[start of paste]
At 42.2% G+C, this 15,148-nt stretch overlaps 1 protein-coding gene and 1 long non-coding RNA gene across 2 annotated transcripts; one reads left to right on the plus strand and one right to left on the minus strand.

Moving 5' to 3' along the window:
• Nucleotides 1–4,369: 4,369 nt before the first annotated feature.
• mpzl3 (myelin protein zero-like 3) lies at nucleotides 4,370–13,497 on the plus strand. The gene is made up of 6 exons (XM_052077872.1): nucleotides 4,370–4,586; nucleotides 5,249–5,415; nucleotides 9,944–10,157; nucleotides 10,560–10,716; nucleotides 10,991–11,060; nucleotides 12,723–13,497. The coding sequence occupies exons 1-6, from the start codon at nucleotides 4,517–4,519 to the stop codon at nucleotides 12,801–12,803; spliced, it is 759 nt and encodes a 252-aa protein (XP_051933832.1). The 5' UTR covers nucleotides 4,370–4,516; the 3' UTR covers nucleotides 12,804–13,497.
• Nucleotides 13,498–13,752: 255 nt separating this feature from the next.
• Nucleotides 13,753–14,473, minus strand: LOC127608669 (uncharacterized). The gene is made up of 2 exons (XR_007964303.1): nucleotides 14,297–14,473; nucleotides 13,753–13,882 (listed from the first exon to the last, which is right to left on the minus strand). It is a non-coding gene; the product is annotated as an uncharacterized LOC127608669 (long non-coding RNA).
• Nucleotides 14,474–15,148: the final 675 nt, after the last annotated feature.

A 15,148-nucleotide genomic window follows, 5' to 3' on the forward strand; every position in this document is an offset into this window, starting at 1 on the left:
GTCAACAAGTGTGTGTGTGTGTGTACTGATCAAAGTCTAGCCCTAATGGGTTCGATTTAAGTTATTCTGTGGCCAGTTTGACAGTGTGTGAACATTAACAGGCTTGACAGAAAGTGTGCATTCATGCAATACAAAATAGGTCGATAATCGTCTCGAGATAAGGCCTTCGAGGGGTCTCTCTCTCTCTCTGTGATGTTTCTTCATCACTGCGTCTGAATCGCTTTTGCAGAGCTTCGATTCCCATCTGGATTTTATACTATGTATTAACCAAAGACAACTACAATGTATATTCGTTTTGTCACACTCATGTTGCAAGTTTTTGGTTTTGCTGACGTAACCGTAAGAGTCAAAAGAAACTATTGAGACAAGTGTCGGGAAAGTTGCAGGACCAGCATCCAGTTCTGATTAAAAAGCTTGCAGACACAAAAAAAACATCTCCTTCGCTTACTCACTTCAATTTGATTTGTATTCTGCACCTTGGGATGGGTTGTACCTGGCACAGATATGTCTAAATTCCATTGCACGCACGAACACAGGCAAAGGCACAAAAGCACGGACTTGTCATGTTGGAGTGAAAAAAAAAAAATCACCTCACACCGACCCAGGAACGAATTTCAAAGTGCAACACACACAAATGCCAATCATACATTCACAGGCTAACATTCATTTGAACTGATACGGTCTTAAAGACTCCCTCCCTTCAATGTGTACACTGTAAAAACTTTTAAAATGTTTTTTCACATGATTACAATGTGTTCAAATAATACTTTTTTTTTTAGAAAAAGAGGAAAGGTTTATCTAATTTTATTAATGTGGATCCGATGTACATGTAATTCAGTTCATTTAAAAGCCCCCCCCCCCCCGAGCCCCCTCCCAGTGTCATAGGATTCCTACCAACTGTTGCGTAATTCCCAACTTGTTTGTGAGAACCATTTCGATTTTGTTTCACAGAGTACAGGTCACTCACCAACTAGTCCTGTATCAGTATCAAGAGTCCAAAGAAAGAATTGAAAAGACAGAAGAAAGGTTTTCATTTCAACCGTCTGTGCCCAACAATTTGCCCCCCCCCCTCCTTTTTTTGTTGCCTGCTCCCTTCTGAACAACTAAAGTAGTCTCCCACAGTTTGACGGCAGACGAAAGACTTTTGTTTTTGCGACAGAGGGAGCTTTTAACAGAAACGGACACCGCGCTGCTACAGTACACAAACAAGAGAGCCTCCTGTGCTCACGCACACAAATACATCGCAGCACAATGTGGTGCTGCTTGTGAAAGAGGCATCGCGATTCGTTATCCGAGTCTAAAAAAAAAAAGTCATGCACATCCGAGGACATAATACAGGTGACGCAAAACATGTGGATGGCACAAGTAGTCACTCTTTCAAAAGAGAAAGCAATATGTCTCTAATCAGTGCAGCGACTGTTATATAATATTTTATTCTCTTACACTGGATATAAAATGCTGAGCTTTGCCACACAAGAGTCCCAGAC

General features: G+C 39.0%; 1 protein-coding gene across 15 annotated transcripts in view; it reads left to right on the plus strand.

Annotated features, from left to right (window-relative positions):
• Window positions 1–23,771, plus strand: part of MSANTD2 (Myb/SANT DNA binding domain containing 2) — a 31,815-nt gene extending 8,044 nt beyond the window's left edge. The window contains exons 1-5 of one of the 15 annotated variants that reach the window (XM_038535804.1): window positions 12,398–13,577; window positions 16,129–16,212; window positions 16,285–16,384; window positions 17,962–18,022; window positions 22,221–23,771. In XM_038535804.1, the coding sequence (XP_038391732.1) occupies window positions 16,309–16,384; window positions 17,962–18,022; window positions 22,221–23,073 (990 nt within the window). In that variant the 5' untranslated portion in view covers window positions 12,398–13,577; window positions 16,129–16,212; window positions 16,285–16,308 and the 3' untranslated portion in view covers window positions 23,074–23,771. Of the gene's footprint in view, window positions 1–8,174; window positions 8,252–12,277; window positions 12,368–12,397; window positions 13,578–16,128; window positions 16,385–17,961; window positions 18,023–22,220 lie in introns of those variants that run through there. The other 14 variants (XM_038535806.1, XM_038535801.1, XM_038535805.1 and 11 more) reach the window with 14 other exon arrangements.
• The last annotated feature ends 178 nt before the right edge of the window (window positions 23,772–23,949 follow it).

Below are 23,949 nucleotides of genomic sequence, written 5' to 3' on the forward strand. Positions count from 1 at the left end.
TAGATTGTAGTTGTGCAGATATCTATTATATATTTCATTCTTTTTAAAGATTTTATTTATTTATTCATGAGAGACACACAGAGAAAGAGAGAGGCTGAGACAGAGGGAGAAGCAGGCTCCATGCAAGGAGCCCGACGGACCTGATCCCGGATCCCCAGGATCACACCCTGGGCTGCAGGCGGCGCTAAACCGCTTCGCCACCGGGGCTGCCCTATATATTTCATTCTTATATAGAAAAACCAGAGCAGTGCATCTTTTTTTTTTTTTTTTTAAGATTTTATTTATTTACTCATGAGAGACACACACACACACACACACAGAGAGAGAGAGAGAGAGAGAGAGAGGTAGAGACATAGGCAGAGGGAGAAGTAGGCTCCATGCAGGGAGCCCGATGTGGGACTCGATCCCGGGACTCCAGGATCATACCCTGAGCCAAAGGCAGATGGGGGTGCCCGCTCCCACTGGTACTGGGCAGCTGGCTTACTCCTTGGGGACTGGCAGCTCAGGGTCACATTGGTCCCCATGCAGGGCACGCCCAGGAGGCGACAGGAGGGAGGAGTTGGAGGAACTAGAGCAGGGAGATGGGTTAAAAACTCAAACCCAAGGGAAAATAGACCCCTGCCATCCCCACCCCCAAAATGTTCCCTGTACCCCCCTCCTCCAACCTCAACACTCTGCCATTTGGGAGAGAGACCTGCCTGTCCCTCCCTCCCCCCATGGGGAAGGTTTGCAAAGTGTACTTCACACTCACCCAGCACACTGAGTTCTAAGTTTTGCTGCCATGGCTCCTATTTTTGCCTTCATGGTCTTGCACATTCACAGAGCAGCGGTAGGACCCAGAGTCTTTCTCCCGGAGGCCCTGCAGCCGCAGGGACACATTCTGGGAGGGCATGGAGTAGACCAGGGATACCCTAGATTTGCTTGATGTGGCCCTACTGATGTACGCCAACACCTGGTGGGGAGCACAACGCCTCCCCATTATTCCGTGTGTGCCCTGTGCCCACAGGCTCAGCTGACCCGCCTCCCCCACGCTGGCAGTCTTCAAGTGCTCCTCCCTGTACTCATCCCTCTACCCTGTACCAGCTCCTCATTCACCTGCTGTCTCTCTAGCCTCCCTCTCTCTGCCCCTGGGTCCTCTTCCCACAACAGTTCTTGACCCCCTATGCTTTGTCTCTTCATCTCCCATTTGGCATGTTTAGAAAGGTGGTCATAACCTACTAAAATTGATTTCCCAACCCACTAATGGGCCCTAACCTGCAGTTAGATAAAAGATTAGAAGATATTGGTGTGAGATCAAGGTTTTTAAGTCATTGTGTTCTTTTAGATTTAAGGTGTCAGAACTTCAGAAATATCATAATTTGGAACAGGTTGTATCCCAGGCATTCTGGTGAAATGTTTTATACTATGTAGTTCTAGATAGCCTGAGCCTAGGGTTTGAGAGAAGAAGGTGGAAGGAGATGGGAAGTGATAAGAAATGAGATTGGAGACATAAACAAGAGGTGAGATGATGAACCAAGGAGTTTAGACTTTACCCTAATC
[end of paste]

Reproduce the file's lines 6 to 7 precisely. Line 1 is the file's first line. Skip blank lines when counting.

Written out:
• Nucleotides 13,753–14,473, minus strand: LOC127608669 (uncharacterized). The gene is made up of 2 exons (XR_007964303.1): nucleotides 14,297–14,473; nucleotides 13,753–13,882 (listed from the first exon to the last, which is right to left on the minus strand). It is a non-coding gene; the product is annotated as an uncharacterized LOC127608669 (long non-coding RNA).
• Nucleotides 14,474–15,148: the final 675 nt, after the last annotated feature.